Are gifts “income” for support purposes?
In a previous article, I set out a list of common situations wherein a court may impute income to a support payor, as set out in the Child Support Guidelines. One situation not specifically included in that list is the situation of “gifts”, which are non-taxable payments that do not appear on a support payor’s income tax return. Could gifts still be included as part of a support payor’s income for the purpose of determining his or her support obligation?
The answer to this question, as with many questions in law, is “it depends”. It is a situation that must be analyzed on a case-by-case basis. If you think about it, it does make sense that someone receiving a one-time gift from a friend in a time of need is a much different position than someone who is given regular monthly gifts from his parents, which fund his lifestyle.
As discussed in my previous article, the list of situations wherein a court may impute income to a support payor is not exhaustive, and it is open to the court to find new circumstances in which it is appropriate to impute income, including situations of a support payor receiving “gifts”. In considering whether it is appropriate to include the receipt of unusual gifts in income, the court will consider a number of factors, including:
- the regularity of the gifts (how often gifts were given);
- the duration of their receipt (how long has the gifting gone on);
- whether the gifts were part of the family’s income during cohabitation that entrenched a particular lifestyle;
- the circumstances of the gifts that earmark them as exceptional;
- whether the gifts do more than provide a basic standard of living;
- the income generated by the gifts in proportion to the payor’s entire income;
- whether they are paid to support an adult child through a crisis or period of disability;
- whether the gifts are likely to continue; and
- the true purpose and nature of the gifts.
A good example of the court applying these factors is the Ontario Court of Appeal’s decision Korman v Korman, 2015 ONCA 578. In this case, the Husband’s parents assisted the parties financially by helping pay for their matrimonial home, gifting the Husband money to help him pursue business ventures, paying for the children’s camp and private school expenses, and paying the Husband’s legal fees. The Husband’s mother also declared dividends to the Husband and his three sisters from her corporation, however these dividends were only declared to reduce the mother’s income tax, and the money was never actually paid to the Husband.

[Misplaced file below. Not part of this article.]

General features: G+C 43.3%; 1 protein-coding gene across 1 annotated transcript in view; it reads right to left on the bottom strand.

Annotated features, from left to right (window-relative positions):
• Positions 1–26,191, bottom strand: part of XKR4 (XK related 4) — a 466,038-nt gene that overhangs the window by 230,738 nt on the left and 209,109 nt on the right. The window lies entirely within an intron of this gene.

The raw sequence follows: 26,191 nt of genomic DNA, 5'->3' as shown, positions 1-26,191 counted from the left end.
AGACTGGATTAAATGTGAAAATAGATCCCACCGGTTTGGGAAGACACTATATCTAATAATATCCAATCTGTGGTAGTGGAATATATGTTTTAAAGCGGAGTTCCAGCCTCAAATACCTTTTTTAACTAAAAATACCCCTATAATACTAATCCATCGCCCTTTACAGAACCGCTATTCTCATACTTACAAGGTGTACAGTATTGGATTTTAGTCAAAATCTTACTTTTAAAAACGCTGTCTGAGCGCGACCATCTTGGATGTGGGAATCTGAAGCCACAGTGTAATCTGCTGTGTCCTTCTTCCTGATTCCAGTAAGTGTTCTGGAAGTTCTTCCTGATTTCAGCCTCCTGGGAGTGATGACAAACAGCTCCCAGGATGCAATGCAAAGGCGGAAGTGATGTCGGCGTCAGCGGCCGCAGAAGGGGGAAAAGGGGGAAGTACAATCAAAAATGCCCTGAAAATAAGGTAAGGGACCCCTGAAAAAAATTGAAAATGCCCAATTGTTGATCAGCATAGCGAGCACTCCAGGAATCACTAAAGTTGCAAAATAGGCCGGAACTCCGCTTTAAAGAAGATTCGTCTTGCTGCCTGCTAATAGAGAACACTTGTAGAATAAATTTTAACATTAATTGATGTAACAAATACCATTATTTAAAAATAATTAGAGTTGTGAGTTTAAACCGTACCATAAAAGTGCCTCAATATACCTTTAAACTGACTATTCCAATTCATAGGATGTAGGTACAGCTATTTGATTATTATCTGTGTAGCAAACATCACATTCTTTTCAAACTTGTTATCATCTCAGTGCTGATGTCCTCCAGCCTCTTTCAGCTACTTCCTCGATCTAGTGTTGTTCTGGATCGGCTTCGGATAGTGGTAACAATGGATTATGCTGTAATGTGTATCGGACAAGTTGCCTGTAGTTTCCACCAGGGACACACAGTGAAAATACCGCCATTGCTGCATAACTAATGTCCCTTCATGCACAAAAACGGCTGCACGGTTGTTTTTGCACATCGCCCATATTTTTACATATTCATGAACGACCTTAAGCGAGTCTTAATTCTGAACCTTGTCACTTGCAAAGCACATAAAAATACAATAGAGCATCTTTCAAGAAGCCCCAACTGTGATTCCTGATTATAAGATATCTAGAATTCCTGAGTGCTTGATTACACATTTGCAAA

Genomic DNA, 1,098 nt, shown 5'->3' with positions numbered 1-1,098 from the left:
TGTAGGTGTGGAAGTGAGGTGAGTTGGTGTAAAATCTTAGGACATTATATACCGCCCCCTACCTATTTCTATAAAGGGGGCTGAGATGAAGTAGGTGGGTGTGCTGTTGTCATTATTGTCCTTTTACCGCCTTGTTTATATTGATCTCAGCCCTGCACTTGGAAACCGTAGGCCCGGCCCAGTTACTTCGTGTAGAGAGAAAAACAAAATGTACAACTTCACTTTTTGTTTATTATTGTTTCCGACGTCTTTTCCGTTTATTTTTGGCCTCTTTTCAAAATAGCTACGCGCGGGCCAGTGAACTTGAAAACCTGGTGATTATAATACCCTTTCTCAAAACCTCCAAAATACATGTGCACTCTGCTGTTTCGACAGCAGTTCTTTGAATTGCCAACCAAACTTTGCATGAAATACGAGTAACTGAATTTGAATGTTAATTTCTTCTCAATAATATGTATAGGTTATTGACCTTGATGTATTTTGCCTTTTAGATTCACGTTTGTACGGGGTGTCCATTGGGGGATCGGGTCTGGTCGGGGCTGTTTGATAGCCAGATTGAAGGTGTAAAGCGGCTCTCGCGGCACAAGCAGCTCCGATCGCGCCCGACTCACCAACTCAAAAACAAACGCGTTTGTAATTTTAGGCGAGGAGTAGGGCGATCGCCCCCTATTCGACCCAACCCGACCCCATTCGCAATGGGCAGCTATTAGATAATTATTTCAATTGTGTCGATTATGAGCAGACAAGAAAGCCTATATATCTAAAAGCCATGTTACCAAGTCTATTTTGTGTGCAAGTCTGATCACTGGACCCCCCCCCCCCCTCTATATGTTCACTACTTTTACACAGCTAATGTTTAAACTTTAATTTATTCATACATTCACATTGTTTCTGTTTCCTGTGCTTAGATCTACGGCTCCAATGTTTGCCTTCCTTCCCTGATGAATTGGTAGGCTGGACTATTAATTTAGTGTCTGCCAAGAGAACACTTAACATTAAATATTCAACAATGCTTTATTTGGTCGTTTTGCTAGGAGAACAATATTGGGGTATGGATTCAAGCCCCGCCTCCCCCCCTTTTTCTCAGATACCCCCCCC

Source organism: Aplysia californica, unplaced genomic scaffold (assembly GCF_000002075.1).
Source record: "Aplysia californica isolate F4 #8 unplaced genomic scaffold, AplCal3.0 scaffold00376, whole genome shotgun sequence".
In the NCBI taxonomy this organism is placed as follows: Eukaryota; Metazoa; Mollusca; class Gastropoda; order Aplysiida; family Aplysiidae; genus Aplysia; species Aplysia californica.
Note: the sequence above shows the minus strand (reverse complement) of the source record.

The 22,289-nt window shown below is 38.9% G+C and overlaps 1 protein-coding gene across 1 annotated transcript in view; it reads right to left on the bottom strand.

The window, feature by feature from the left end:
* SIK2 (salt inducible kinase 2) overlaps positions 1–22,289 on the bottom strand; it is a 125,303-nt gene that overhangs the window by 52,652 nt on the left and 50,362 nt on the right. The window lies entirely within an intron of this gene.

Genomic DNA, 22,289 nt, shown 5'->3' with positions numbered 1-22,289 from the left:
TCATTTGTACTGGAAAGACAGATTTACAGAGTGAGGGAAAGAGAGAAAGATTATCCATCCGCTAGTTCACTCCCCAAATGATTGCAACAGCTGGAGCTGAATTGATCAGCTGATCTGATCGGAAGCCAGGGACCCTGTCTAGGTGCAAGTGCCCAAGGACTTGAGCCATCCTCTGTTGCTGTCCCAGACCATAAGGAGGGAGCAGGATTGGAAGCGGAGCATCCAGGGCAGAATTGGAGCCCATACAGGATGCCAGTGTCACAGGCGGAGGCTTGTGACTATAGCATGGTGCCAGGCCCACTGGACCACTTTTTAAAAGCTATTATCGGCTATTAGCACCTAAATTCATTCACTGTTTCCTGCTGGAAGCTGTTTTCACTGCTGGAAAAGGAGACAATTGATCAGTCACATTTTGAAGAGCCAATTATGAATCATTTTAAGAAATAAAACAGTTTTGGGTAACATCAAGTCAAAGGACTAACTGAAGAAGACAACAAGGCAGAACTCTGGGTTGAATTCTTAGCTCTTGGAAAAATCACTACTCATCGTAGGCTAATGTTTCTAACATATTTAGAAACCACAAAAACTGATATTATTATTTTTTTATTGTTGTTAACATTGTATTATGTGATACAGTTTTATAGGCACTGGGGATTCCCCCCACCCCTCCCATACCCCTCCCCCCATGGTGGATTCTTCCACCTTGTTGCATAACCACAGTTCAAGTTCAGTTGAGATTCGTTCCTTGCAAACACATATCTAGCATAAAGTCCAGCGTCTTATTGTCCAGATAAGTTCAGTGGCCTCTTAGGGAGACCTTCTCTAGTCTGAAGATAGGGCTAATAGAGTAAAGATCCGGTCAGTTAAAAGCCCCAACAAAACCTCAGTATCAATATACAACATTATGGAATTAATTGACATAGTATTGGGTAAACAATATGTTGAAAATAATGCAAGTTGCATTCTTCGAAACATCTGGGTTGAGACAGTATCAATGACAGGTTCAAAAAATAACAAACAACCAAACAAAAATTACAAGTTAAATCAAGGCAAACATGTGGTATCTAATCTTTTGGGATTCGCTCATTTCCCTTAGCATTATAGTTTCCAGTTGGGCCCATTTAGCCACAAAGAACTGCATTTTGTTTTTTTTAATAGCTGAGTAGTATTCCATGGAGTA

The trial judge imputed income to the Husband, finding that it was likely the Husband would continue to receive funds from his mother, “whether through gifts or some other tax-friendly plan”. The Husband appealed this decision, arguing that the court impermissibly shifted the burden of sustaining the support obligation onto his mother.
The Court of Appeal agreed with the Husband that his income for support purposes should not include the dividends that were declared “on paper” but never actually received. However, the Court dismissed the Husband’s appeal, finding that the trial judge was correct in imputing the income it did to the Husband. The Court of Appeal found that it was perfectly appropriate for the trial judge to take into consideration the gifts given to the Husband by his parents. The gifts were substantial in size, and they were “neither irregular not infrequent”. The gifts received by the family helped them to establish the lifestyle they enjoyed, which was well in excess of a basic standard of living. The trial judge, in determining an income that was fair, tried to “strike a reasonable balance” between the Husband’s actual earnings, and the other cash flow he was likely to receive, and imputed his income at $120,000.00 per year, and the Court of Appeal found that there was ample evidence to support these findings. The Husband’s average income according to line 150 of his income tax returns was $173,359.70, and his average income not including the dividends declared but not received was $96,834.00 per year. Only $120,000.00 in income was imputed to the Husband, even though his parents gifted at least $986,000.00 to him over the course of the 19-year marriage (an average of $51,894.74 per year).
It is important to keep in mind that each case presents its own unique factual matrix, and is analyzed by the Court on a case-by-case basis. A lawyer who specializes in family law is in the best position to assist in analyzing how these criteria might be applied to your specific situation.
Posted in Family